Rotating the drunkard’s path blocks by 180 degrees gives the impression of moving the circles one block vertically and horizontally. This also gives the impression of a reverse colourway, although the designs are both black circles on white backgrounds. But the previous version had a dark border, whereas this one has a light border.
Alternating the direction of the drunkard’s path blocks introduces new curvy shapes, while leaving the HSTs in the same position.
And, of course, the addition of another colour can help to create new shapes and movement too.
I also tried replacing the HST block with another square block design, just to see how it would look. The ‘waves’ created by the linked drunkard’s path blocks are still there, but now there are diagonal strings of stars instead of those HST blocks. This is giving me big Star Spangled Banner vibes!
These designs are all made with an alternating arrangement of square blocks: either a drunkard’s path block or a block of 9 HSTs (or a small sawtooth star block). The HSTs block can look somewhat traditional rather than modern, but the right combination of colour and contrast will bring it into the 21st century.
I use curves so much more in my designs now than I used to… probably because I feel more comfortable sewing curves now than I did when I started out quilting. This week’s Sunday sketch uses two blocks in an alternating arrangement: one block is all curves, while the other one is all angles (creating a star shape).
In the first iteration of this design, the stars are coloured differently depending on whether they’re in a ‘flower’ (a shape created by 4 half-circles) or between them.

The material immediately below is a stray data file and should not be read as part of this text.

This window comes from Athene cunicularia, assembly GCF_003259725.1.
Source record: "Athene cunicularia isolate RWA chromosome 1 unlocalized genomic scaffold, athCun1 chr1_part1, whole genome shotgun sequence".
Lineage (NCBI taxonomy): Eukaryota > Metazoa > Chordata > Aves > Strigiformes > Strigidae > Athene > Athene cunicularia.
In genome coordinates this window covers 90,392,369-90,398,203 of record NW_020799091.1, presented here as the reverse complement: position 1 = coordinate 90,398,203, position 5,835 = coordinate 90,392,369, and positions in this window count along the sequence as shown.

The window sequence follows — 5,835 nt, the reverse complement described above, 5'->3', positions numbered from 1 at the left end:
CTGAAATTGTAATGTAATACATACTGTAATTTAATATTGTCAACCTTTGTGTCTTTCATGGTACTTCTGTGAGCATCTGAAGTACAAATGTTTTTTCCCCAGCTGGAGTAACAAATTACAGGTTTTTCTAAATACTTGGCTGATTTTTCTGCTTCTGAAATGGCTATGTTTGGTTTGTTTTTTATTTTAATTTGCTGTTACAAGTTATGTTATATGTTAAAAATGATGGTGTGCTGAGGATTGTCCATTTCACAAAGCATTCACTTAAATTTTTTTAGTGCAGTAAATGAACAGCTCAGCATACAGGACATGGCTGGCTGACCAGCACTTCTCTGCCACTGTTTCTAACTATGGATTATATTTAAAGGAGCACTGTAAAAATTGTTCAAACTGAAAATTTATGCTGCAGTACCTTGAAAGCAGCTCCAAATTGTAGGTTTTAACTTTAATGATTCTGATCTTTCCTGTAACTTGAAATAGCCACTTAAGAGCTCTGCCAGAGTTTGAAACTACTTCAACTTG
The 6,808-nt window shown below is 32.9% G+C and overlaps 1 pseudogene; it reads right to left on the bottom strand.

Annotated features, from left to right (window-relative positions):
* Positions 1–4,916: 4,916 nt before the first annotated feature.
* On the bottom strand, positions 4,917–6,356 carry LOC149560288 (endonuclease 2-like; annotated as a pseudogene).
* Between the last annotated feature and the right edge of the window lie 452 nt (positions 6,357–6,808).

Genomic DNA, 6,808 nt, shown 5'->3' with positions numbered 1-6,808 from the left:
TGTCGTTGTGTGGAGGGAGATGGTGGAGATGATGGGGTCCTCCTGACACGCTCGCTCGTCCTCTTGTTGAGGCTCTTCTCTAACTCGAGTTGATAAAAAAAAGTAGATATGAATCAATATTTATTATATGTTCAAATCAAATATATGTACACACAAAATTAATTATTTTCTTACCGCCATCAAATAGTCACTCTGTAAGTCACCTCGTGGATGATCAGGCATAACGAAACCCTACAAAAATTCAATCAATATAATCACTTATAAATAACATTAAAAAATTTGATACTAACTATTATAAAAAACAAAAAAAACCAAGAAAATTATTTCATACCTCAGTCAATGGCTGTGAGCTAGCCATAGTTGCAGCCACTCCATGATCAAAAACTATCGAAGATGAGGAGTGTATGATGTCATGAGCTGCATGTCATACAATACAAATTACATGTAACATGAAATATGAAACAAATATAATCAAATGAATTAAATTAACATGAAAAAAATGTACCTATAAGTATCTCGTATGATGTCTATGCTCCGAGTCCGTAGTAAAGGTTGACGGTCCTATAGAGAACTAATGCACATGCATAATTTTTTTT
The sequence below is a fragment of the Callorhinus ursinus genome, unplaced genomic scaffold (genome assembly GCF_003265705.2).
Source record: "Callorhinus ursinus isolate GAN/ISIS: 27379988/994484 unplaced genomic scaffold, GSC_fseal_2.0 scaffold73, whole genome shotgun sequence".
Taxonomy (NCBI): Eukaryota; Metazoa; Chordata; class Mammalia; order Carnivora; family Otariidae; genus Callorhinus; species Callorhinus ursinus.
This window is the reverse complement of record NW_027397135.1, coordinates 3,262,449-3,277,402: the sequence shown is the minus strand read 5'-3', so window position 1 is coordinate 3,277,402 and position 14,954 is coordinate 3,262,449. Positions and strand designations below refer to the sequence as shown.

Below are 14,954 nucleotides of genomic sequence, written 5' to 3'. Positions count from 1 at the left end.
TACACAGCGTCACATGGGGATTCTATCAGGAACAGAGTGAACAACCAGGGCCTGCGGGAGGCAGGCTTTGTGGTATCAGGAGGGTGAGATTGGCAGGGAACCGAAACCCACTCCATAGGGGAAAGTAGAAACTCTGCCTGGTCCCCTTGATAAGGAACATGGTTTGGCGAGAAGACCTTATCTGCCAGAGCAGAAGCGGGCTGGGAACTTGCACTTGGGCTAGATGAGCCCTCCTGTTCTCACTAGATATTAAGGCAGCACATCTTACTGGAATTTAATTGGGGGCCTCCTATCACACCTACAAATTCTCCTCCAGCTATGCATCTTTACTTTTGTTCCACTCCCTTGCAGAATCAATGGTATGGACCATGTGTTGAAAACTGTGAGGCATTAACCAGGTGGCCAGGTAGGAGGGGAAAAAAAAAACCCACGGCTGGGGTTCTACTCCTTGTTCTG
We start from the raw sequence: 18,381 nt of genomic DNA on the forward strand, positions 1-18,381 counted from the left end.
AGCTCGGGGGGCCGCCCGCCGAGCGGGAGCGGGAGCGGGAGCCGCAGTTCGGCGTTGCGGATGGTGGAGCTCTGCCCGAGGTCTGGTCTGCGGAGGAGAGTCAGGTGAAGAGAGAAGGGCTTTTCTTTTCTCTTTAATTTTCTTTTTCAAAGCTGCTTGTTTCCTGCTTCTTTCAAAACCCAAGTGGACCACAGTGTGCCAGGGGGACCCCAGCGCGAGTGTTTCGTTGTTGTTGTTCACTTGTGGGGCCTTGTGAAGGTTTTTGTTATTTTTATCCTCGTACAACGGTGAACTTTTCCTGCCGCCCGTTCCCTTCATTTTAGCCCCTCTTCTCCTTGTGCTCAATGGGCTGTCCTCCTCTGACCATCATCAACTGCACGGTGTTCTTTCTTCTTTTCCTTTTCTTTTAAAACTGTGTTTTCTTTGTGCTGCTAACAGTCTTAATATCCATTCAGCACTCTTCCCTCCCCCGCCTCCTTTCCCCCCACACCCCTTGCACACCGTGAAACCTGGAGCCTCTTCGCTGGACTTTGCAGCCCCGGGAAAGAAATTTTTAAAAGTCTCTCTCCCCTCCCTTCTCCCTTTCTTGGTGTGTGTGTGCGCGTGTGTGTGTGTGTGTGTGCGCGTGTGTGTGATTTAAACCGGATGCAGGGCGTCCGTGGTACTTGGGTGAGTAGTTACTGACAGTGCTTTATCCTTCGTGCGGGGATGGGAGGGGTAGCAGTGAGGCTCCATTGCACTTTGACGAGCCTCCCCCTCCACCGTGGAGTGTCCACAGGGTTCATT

Colouring all the stars the same way brings those shapes more to the foreground….
And reversing the colourway of the stars – by making the arms dark blue, and the centres white – pushes them to the background, and makes the flower shapes more prominent.
Reducing the colour palette, and flipping the colour from the flowers to the stars, changes the design once again. Look at the movement now! Suddenly secondary curves emerge from all those connected star shapes. I love this version.
But wait, there’s more… 🙂
Adding another colour brings more movement. Now it’s like two pieces of lace, one pink and one yellow, overlapping.
How about we remove the white flowers altogether, and just stick with the stars.
Hmm, perhaps that’s a bit busy (although I still love it). Through those last few designs, another shape has emerged: the stars surrounded by a halo of concave curves. Here they are again, in an alternating colourway. Don’t you just love those big curvy curves that emerge from the dark background?
Anyway, let’s add the missing blocks back in (once again in white).
We can minimise the amount of white by colouring only the centre stars of the flowers.
To help connect the two groups of shapes, let’s make the centres of all the stars the same colour: white. This also helps to bring those larger curves – which almost disappeared in the last few iterations – back into view.
From the first iteration to the last (for now) – all the same design, but quite a different look and feel for each one. I’ll share more versions next week. I have loads!
This design is relatively simple: two blocks, arranged in an 11 x 11 checkerboard pattern. One block consists of two semi-circles, facing each other. The other block is a star shape made of 4 kite-in-a-square blocks, with the kite heads made up of a half-square triangle – 4 of which form the centre square of the star. (Does that block have another name…? Probably, but I don’t know what it is.) The only difference between all these designs is which elements are coloured, and how. Which is your favourite?